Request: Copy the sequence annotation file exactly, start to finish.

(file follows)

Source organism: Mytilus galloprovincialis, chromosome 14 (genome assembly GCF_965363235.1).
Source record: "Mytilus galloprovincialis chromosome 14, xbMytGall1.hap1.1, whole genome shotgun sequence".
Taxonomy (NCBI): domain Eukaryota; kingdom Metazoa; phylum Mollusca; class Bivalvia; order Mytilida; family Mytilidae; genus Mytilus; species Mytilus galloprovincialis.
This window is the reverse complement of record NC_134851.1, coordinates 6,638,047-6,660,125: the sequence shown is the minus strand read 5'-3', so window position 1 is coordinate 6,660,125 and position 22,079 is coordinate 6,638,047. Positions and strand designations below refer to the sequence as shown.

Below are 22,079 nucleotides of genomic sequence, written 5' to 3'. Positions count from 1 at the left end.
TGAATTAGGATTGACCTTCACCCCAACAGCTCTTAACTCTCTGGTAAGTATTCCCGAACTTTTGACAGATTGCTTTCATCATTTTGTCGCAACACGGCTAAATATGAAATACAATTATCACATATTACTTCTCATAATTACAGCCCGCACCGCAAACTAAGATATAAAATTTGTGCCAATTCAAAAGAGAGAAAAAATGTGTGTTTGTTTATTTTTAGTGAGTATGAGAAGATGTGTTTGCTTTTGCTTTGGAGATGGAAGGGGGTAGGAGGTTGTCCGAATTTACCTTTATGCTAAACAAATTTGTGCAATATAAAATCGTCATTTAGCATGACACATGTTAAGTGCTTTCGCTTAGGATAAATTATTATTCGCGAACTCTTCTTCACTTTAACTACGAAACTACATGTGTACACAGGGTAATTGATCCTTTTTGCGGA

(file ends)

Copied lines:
Source organism: Mytilus galloprovincialis, chromosome 14 (genome assembly GCF_965363235.1).
Source record: "Mytilus galloprovincialis chromosome 14, xbMytGall1.hap1.1, whole genome shotgun sequence".
Taxonomy (NCBI): domain Eukaryota; kingdom Metazoa; phylum Mollusca; class Bivalvia; order Mytilida; family Mytilidae; genus Mytilus; species Mytilus galloprovincialis.
This window is the reverse complement of record NC_134851.1, coordinates 6,638,047-6,660,125: the sequence shown is the minus strand read 5'-3', so window position 1 is coordinate 6,660,125 and position 22,079 is coordinate 6,638,047. Positions and strand designations below refer to the sequence as shown.

Below are 22,079 nucleotides of genomic sequence, written 5' to 3'. Positions count from 1 at the left end.
TGAATTAGGATTGACCTTCACCCCAACAGCTCTTAACTCTCTGGTAAGTATTCCCGAACTTTTGACAGATTGCTTTCATCATTTTGTCGCAACACGGCTAAATATGAAATACAATTATCACATATTACTTCTCATAATTACAGCCCGCACCGCAAACTAAGATATAAAATTTGTGCCAATTCAAAAGAGAGAAAAAATGTGTGTTTGTTTATTTTTAGTGAGTATGAGAAGATGTGTTTGCTTTTGCTTTGGAGATGGAAGGGGGTAGGAGGTTGTCCGAATTTACCTTTATGCTAAACAAATTTGTGCAATATAAAATCGTCATTTAGCATGACACATGTTAAGTGCTTTCGCTTAGGATAAATTATTATTCGCGAACTCTTCTTCACTTTAACTACGAAACTACATGTGTACACAGGGTAATTGATCCTTTTTGCGGA